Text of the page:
Piatúa River, Ecuador

The Piatúa River is one of the last free-flowing rivers in Ecuador to have so far escaped contamination from mining, pollution, and other forms of negative human interference. It forms a precious ecological corridor across the Amazon rainforest and has been home to both human and other-than-human communities for millennia. Since 2014, however, an Ecuadorian energy company has been trying to build a hydro dam in the area, which would capture more than 70% of the river’s water flow and significantly impact its biodiversity. It also represents a threat against the cultural and historical rights of local Kichwa communities, one of the reasons why they have been actively mobilising against this hydropower development plan. Local communities and environmental organisations have therefore been trying to protect the Piatúa and its local inhabitants (human and non-human), namely by appealing to the rights of the river and of its peoples.

Water is crucial for life on Earth, but many of the world’s rivers are under threat from human activities and infrastructure such as dams, mining and pollution, and diversion or depletion. These forms of controlling and transforming rivers are responsible not only for the impoverishment and disempowerment of riverine human communities across the globe; but also for the endangerment and disappearance of global populations of freshwater species and of diverse animal and plant communities who live in, with, and around rivers. In such context, I will explore the theoretical and on-the-ground implications of conceptualizing and understanding rivers and their socio-environments through the lens of multispecies justice. Multispecies justice is an emergent research program that views a diversity of humans and other-than-human beings as subjects of justice; and that seeks to reflect on how to transform our relations with other beings in accordance with this.

From a political ecology perspective, I will analyse how both human and non-human beings co-inhabit, co-create, and co-shape river systems. This will involve critically looking into how their agency and participation in rivers might be acknowledged, represented, and/or included in grassroots initiatives; and what consequences this may have in terms of political relations and processes. By doing multispecies ethnography in the Piatúa River in Ecuador and the Maas River in the Netherlands, I will focus on the following question: “How can the notion of multispecies justice help to conceptualise and support socio-environmental river defense and restoration practices in the biodiverse hydrosocial territories of the Piatúa and the Maas Rivers, and what are the main challenges, pitfalls, and possibilities of applying this notion across scales, cultures, and contexts?”.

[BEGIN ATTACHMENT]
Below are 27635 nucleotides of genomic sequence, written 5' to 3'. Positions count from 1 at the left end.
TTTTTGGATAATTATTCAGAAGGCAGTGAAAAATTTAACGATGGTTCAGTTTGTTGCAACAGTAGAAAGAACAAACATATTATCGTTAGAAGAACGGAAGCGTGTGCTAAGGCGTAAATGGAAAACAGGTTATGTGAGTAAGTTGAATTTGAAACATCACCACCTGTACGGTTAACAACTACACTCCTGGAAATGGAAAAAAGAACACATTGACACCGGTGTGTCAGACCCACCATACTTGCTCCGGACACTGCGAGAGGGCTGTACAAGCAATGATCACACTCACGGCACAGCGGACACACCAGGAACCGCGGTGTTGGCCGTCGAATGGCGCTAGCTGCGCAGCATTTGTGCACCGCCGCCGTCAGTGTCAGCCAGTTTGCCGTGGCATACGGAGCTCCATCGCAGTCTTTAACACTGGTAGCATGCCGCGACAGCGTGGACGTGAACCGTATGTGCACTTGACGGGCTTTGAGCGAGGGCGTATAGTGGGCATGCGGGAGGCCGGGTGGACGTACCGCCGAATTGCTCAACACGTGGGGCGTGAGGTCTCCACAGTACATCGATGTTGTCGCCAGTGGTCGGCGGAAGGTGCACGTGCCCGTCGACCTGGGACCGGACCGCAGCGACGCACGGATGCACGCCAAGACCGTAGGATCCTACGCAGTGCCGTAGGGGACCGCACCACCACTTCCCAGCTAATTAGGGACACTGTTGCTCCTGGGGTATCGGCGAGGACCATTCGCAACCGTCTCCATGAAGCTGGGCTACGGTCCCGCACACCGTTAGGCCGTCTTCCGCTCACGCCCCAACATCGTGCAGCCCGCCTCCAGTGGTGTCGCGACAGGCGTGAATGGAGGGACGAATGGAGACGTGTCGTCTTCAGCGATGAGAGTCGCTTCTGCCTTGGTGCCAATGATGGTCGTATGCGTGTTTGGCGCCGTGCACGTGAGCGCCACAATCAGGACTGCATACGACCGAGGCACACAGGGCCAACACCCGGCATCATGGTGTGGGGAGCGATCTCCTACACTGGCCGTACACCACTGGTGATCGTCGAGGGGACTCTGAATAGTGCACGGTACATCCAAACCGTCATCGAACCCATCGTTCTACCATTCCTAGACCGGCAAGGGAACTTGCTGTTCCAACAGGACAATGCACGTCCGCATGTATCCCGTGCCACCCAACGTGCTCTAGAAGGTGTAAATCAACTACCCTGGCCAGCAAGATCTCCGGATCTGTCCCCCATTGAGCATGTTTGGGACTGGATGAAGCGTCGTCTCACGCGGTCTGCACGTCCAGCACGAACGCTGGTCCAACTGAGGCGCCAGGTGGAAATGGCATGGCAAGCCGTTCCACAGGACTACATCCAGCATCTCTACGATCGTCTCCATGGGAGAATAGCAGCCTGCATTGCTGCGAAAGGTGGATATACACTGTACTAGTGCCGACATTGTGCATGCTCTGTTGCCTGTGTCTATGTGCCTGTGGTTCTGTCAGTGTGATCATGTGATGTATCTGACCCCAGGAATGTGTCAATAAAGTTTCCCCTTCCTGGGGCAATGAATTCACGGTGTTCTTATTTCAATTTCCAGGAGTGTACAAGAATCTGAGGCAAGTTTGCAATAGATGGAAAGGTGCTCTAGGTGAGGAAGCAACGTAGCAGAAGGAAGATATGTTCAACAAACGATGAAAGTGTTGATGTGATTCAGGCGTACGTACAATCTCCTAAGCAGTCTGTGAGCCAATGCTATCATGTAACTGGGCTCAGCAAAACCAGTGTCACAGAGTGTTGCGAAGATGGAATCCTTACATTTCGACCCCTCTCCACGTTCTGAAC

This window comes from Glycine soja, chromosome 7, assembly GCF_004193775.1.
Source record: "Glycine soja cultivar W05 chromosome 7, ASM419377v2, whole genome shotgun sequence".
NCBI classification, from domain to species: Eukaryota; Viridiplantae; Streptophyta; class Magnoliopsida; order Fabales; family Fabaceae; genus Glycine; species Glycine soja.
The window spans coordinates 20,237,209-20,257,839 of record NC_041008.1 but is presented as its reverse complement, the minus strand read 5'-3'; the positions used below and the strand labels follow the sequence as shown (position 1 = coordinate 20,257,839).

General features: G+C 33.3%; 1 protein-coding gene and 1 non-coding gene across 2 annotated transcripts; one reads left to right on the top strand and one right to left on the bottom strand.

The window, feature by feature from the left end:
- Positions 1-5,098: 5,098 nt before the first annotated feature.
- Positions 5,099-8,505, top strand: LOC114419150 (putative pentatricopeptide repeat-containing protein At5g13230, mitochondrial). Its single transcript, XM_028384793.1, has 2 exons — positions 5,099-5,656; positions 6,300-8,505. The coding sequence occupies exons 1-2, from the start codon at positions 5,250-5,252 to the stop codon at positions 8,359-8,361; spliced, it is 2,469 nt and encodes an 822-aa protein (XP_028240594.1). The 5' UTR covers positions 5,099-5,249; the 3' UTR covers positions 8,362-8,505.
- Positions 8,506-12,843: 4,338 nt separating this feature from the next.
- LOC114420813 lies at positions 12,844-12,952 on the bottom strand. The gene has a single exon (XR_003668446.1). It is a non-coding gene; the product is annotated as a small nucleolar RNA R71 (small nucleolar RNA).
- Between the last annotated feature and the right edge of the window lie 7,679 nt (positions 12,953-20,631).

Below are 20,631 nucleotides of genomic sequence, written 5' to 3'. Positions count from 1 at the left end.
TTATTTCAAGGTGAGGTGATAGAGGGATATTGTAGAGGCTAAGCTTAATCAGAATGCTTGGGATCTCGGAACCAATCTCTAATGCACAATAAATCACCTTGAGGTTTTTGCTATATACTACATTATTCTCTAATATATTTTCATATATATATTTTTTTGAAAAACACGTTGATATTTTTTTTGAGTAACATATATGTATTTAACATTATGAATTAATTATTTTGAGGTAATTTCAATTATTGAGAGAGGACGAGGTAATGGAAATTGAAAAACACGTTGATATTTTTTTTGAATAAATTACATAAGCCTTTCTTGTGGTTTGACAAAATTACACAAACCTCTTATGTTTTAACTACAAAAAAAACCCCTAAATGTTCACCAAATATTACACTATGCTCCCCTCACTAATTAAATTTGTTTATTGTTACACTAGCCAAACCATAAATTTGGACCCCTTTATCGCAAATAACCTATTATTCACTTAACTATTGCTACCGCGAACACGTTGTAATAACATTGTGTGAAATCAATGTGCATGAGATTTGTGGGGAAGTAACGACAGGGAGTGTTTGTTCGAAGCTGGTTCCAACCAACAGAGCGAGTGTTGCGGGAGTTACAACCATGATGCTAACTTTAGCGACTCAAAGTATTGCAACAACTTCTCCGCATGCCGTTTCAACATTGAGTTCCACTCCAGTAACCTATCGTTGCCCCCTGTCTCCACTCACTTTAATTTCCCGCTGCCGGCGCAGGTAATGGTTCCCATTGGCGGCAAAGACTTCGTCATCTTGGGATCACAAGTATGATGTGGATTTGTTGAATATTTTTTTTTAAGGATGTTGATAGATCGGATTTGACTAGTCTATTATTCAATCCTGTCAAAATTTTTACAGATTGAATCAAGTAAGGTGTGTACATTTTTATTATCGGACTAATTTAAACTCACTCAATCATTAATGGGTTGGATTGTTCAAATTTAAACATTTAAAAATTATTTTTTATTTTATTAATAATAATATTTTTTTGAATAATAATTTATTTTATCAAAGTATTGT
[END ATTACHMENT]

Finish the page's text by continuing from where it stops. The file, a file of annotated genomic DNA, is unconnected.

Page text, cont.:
Serpis River, Spain

Serpis, a Mediterranean river that runs from the city of Alcoy and flows into the Mediterranean sea in the town of Gandia, currently suffers from water pollution, the presence of invasive species and the alteration of the river regime (Aznar-Frasquet, 2015). Several actors have joined the “Plataforma Ciutadana per a la Defensa del Riu Serpis” aiming to exchange ideas to combat such problems. However, collective efforts have been challenging given the lack of agreement on issues such as whether the Serpis is a perennial or a temporal river that naturally runs dry during summer and whether the ‘azudes’ (weirs) that are not being officially used should be removed or modified to allow the free flow of the river.